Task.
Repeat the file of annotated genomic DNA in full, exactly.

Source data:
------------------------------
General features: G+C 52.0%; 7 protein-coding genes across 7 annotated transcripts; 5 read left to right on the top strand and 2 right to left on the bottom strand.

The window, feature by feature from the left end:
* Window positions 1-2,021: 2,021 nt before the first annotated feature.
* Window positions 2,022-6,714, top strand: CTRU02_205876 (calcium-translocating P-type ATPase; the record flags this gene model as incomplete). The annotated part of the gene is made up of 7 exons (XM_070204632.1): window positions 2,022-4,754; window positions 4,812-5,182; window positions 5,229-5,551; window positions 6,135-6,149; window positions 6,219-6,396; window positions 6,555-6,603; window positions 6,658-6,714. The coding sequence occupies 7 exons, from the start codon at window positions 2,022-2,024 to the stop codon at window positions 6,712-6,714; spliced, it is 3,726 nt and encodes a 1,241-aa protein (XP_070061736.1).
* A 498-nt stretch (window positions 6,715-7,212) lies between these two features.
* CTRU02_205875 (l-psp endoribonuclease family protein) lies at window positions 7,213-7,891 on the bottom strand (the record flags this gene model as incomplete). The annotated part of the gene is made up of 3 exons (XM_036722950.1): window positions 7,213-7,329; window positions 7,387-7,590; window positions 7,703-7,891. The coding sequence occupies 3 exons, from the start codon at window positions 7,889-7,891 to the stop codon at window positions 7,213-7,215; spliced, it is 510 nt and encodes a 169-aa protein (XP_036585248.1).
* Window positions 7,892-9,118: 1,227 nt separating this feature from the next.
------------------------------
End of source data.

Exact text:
General features: G+C 52.0%; 7 protein-coding genes across 7 annotated transcripts; 5 read left to right on the top strand and 2 right to left on the bottom strand.

The window, feature by feature from the left end:
* Window positions 1-2,021: 2,021 nt before the first annotated feature.
* Window positions 2,022-6,714, top strand: CTRU02_205876 (calcium-translocating P-type ATPase; the record flags this gene model as incomplete). The annotated part of the gene is made up of 7 exons (XM_070204632.1): window positions 2,022-4,754; window positions 4,812-5,182; window positions 5,229-5,551; window positions 6,135-6,149; window positions 6,219-6,396; window positions 6,555-6,603; window positions 6,658-6,714. The coding sequence occupies 7 exons, from the start codon at window positions 2,022-2,024 to the stop codon at window positions 6,712-6,714; spliced, it is 3,726 nt and encodes a 1,241-aa protein (XP_070061736.1).
* A 498-nt stretch (window positions 6,715-7,212) lies between these two features.
* CTRU02_205875 (l-psp endoribonuclease family protein) lies at window positions 7,213-7,891 on the bottom strand (the record flags this gene model as incomplete). The annotated part of the gene is made up of 3 exons (XM_036722950.1): window positions 7,213-7,329; window positions 7,387-7,590; window positions 7,703-7,891. The coding sequence occupies 3 exons, from the start codon at window positions 7,889-7,891 to the stop codon at window positions 7,213-7,215; spliced, it is 510 nt and encodes a 169-aa protein (XP_036585248.1).
* Window positions 7,892-9,118: 1,227 nt separating this feature from the next.